According to a report by the National News Bureau of Thailand, Government spokesman Sansern Kaewkamnerd said that the move is part of a bid to combat human trafficking, in accordance with the Beggar Control Act of 2016, which was passed into law by the National Legislative Assembly in March.
The law is poised to become effective 90 days after being published in the Royal Gazette.
A total of 4,618 beggars have been found on the streets, 2,927 of whom are Thais with the rest being foreigners, Sansern said.
He did not comment on the nationalities of the foreign beggars, but explained that all Thai beggars are being sent to homeless shelters to undergo rehabilitation, which he said include vocational training programs.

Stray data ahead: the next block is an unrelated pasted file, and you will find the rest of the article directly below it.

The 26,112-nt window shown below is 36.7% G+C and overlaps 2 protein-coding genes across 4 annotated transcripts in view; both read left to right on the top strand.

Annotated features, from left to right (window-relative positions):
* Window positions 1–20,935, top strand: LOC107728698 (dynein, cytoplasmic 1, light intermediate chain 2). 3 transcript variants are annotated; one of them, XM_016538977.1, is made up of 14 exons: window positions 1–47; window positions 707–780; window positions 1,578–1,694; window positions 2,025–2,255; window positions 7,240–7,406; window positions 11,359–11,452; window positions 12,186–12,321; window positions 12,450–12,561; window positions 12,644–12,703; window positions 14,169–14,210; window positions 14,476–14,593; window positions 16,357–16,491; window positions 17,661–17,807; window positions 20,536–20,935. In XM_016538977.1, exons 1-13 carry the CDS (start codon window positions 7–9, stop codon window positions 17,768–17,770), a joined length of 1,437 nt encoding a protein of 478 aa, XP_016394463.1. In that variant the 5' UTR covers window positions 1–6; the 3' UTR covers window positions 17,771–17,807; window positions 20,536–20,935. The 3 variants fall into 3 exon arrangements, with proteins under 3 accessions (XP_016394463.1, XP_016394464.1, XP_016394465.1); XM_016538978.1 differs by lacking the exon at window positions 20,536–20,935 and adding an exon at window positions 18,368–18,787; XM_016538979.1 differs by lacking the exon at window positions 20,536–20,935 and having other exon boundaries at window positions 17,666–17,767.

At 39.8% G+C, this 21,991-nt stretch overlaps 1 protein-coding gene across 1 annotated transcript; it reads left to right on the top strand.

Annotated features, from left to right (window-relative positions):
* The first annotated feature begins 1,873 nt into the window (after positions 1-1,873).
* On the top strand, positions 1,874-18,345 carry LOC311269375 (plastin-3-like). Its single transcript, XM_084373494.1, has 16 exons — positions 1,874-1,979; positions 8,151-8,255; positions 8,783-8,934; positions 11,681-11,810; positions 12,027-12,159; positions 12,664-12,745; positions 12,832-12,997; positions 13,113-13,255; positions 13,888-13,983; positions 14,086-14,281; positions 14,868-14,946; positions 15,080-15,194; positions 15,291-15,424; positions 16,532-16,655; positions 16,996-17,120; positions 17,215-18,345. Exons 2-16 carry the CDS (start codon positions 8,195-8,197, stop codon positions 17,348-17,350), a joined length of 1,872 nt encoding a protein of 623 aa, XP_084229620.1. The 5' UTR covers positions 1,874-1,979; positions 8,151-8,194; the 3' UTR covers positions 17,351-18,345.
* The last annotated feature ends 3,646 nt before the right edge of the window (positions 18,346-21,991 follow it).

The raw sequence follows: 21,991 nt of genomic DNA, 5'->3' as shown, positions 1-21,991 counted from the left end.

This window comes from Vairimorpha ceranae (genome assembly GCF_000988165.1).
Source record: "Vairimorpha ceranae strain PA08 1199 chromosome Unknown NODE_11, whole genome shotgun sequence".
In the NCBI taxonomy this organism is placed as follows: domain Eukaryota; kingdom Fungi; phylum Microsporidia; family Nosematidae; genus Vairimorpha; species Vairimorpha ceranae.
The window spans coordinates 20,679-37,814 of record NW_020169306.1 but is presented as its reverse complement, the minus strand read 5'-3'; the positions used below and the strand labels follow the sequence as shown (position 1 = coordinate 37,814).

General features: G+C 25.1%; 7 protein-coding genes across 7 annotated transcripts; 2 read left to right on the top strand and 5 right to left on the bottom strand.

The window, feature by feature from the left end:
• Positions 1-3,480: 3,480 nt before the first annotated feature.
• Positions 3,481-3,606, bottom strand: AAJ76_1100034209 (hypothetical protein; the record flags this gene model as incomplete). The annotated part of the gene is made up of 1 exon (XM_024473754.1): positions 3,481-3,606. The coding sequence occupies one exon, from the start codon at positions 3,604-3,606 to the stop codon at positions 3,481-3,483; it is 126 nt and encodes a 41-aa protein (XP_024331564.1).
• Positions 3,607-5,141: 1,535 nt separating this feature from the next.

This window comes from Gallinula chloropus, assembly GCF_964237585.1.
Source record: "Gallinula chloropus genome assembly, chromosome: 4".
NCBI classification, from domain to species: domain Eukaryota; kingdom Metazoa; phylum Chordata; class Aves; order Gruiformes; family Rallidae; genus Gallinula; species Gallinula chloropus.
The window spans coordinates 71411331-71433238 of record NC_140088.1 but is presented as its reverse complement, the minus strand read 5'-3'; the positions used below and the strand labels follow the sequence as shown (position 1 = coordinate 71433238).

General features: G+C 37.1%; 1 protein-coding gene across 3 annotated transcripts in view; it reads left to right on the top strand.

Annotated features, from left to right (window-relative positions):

However, he added that non-Thai beggars are being processed to be deported to their home countries.
The spokesman added that the government has adopted the 3Ps Principle, namely Policy, Protection and Prevention, in determining a plan for controlling beggars in 2016.
The Ministry of Social Development and Human Security has been instructed to strictly and continuously implement the plan.
Penalties for traffickers and those seeking to benefit from begging amount to a maximum of three years in prison and a maximum of B30,000 fine.
Members of the public are advised to immediately notify the authorities of any street begging or obvious homelessness via the Hotline 1300, around the clock.